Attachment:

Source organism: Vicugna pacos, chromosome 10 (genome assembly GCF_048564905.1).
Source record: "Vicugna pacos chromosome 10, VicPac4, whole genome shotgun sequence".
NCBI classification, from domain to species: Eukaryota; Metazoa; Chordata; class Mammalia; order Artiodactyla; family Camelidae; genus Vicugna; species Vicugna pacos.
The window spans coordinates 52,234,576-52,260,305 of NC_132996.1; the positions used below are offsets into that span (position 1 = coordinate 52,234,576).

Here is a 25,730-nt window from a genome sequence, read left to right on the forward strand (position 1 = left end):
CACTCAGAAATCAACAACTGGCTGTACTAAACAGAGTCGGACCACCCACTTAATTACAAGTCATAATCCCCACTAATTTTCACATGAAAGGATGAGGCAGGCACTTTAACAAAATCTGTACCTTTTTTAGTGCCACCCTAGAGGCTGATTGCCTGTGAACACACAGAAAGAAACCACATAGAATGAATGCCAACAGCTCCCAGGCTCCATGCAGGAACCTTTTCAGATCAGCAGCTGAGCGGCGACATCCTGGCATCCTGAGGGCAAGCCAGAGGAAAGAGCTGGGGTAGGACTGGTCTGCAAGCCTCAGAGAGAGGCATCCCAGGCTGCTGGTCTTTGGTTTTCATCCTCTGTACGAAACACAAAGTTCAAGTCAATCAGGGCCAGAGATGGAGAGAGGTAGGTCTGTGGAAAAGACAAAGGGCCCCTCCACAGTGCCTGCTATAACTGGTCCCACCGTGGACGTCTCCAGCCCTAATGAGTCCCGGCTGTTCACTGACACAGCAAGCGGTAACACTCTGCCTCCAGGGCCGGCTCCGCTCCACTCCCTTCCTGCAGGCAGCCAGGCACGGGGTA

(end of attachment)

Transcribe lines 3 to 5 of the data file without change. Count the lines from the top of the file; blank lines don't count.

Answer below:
NCBI classification, from domain to species: Eukaryota; Metazoa; Chordata; class Mammalia; order Artiodactyla; family Camelidae; genus Vicugna; species Vicugna pacos.
The window spans coordinates 52,234,576-52,260,305 of NC_132996.1; the positions used below are offsets into that span (position 1 = coordinate 52,234,576).

Here is a 25,730-nt window from a genome sequence, read left to right on the forward strand (position 1 = left end):